We’ve all read those articles telling us to cut back on $5 coffees and stop spending $50 at Zappos weekly. But what if you don’t buy expensive coffees or order shoes on a whim? What if you aren’t spending frivolously and are still having a hard time paying off debt? How do you cut back when it feels like you’re already cutting back?
Here’s a look at some places you can trim some spending fat - places that you may not have considered previously.
- You’d be surprised at how quickly those $10 lunches add up. If you eat out once per week for roughly around $10 per lunch, you’re spending $50 per week -- or $200 per month.
- Subscription food services. Sure, it’s simple to prepare healthy food that arrives in a box with a recipe, but those services can be a big monthly cost.
- Pre-packaged food items: it costs far more to buy a bag of pre-washed spinach in a box than it does to buy a bunch of spinach and wash it yourself. The same goes for pre-boiled eggs, vegetable platters already washed and cut, and any other grocery store convenience item. Instead, spend a couple of hours every weekend cutting, washing, chopping, and boiling - you’ll save more than you think!
- Turn off the lights. If you leave lights on the inside of your home that you aren’t using, turn them off - this includes lights at night, lights during the daytime, and lights that are just “on” all the time. You can even unplug nightlights during the daytime to save extra energy.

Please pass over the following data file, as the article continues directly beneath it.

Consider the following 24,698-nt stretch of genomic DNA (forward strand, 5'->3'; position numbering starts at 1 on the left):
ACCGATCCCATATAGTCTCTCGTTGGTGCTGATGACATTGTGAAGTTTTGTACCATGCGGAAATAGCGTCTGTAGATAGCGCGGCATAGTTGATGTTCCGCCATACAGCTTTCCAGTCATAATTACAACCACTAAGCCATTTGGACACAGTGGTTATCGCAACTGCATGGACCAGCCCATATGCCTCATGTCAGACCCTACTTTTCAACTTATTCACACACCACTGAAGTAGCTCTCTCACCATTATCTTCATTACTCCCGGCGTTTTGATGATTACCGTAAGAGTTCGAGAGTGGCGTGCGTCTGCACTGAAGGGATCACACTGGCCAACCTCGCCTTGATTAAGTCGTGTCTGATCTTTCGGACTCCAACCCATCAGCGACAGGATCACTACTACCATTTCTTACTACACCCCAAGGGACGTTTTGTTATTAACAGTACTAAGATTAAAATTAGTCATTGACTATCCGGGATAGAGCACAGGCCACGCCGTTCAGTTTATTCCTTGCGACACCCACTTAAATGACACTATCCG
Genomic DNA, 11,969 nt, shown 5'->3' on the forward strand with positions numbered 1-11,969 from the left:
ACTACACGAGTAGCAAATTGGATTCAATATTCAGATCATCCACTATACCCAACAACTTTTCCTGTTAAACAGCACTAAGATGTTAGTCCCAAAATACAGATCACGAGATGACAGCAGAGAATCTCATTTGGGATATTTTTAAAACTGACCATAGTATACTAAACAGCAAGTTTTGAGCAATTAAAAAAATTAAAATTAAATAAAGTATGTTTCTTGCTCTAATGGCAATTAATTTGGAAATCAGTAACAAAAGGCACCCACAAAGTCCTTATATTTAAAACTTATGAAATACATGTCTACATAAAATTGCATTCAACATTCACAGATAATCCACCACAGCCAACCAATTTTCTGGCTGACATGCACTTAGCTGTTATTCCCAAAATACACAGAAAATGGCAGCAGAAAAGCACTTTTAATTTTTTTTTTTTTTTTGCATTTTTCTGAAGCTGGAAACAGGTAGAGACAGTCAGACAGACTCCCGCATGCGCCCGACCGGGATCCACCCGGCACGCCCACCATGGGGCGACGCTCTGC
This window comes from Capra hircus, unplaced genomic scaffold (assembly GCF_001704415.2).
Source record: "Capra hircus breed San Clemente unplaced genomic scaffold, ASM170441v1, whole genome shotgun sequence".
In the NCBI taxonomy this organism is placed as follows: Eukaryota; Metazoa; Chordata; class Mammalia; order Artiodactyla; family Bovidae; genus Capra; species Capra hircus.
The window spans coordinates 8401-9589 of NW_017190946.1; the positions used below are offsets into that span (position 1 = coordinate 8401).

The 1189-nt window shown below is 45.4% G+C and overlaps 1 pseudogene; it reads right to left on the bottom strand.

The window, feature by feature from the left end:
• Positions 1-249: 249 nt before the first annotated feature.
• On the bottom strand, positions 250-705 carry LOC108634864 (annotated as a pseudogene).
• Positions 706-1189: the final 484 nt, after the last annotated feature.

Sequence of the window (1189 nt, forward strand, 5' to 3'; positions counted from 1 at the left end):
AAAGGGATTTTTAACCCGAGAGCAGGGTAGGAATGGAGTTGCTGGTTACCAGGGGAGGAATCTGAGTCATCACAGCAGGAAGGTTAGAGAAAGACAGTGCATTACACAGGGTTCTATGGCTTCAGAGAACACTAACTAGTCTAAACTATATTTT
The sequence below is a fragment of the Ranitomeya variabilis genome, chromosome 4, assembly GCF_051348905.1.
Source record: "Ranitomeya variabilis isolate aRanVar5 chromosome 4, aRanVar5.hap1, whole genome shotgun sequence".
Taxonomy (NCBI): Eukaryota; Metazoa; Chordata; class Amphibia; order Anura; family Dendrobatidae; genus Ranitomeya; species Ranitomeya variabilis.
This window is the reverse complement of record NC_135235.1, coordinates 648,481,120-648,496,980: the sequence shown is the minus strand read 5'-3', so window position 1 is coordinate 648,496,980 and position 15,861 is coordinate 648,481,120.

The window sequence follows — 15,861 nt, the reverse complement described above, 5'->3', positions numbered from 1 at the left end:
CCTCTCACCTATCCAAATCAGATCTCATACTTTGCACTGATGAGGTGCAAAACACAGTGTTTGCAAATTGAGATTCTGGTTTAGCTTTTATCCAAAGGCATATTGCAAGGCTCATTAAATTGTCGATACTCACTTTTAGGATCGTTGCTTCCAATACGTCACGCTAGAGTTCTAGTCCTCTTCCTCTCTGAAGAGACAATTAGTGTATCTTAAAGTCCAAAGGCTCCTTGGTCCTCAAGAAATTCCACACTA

- Turn off the TV. Do you leave your TV on all day long? Shut it off during the daytime and you’ll see your energy bill drop.
- Unplug things. Did you know that you are using energy when things are plugged in - even if they aren’t turned on? Remember to unplug items that aren’t in use and save dollars.
Monthly Bill Amounts
You can negotiate your car insurance, home insurance, cable bill, phone plan, internet bill, alarm system bill -- almost any monthly amount. In order to do this successfully, you have to call each of these companies on a regular basis (once per season is an easy rule of thumb). Ask about your rate, see if you can get a better one -- you don’t know until you try and most of the time you have more leverage than you think!
More Debt Planning Tips
This is the second article in a series of debt planning tips that we will be posting. Make sure to look at our first article on Debt Planning 101 and stay tuned for more!